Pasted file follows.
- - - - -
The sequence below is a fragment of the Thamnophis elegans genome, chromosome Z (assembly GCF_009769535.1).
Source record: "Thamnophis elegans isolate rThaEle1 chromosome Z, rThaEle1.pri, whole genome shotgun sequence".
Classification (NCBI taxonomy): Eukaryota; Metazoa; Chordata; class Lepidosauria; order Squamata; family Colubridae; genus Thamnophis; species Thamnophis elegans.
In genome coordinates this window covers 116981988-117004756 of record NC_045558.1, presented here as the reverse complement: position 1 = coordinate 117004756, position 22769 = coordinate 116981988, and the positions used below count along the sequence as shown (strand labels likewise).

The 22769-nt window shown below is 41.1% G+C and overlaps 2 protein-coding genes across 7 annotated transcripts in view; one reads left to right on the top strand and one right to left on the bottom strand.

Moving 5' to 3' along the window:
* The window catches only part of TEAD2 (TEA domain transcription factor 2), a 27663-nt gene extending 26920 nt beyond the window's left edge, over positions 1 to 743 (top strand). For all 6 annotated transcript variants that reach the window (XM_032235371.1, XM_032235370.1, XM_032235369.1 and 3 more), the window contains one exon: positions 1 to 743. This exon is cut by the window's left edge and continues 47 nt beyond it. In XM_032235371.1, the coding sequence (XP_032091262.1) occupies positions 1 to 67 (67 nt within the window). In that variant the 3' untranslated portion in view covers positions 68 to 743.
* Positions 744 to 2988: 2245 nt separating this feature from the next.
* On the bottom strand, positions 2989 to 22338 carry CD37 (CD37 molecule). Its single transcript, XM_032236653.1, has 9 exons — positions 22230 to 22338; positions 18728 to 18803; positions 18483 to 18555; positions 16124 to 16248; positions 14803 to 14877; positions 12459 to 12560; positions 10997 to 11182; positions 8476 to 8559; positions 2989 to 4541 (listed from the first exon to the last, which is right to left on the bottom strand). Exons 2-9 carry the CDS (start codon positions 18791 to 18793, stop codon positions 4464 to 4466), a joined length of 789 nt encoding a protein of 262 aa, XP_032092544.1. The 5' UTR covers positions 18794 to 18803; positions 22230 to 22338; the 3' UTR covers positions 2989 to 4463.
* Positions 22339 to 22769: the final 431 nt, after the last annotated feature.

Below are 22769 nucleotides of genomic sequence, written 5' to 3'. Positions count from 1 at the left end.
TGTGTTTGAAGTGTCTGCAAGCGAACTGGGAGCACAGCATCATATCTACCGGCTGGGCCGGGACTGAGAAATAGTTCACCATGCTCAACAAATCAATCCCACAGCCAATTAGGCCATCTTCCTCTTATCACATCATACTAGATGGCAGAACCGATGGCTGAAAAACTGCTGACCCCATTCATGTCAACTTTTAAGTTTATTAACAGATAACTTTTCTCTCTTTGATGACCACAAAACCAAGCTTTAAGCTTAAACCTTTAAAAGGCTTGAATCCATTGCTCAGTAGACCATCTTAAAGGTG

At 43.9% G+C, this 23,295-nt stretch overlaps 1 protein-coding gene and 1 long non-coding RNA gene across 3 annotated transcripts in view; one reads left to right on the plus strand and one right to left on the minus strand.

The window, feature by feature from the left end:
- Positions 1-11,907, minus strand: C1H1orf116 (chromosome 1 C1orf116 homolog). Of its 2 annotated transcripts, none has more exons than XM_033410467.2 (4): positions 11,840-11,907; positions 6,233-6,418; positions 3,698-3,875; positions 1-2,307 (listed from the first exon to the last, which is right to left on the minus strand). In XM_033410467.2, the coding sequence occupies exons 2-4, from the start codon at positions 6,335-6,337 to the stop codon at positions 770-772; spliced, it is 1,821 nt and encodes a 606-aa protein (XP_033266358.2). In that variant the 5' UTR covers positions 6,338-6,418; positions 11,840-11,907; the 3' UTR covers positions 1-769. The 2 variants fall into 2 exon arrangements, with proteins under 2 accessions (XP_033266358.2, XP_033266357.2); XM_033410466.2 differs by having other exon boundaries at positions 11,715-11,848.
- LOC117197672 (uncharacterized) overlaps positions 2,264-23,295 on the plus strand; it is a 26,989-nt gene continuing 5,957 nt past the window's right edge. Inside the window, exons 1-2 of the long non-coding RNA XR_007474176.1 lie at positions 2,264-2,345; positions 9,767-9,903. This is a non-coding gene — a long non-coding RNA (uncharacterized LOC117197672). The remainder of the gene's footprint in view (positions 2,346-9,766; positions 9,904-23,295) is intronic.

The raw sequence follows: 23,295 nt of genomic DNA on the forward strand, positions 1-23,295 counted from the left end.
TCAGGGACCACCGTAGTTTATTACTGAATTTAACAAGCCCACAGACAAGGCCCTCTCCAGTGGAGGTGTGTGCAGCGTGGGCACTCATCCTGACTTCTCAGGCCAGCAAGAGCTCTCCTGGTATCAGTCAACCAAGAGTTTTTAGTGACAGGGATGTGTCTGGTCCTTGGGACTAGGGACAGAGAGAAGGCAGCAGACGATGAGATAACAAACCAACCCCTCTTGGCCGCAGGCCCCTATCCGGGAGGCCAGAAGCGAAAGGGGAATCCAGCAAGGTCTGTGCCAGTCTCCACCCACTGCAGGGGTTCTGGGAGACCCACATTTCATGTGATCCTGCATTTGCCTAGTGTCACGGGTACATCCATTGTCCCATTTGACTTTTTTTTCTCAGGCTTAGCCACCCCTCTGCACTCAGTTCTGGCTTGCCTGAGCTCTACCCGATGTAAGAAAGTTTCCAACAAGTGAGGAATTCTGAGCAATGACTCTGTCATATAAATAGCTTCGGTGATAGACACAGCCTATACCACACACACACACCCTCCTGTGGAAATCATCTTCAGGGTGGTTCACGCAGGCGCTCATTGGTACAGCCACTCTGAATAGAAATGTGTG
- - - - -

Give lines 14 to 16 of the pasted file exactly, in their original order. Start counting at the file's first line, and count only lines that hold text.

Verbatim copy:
The window, feature by feature from the left end:
- Positions 1-11,907, minus strand: C1H1orf116 (chromosome 1 C1orf116 homolog). Of its 2 annotated transcripts, none has more exons than XM_033410467.2 (4): positions 11,840-11,907; positions 6,233-6,418; positions 3,698-3,875; positions 1-2,307 (listed from the first exon to the last, which is right to left on the minus strand). In XM_033410467.2, the coding sequence occupies exons 2-4, from the start codon at positions 6,335-6,337 to the stop codon at positions 770-772; spliced, it is 1,821 nt and encodes a 606-aa protein (XP_033266358.2). In that variant the 5' UTR covers positions 6,338-6,418; positions 11,840-11,907; the 3' UTR covers positions 1-769. The 2 variants fall into 2 exon arrangements, with proteins under 2 accessions (XP_033266358.2, XP_033266357.2); XM_033410466.2 differs by having other exon boundaries at positions 11,715-11,848.
- LOC117197672 (uncharacterized) overlaps positions 2,264-23,295 on the plus strand; it is a 26,989-nt gene continuing 5,957 nt past the window's right edge. Inside the window, exons 1-2 of the long non-coding RNA XR_007474176.1 lie at positions 2,264-2,345; positions 9,767-9,903. This is a non-coding gene — a long non-coding RNA (uncharacterized LOC117197672). The remainder of the gene's footprint in view (positions 2,346-9,766; positions 9,904-23,295) is intronic.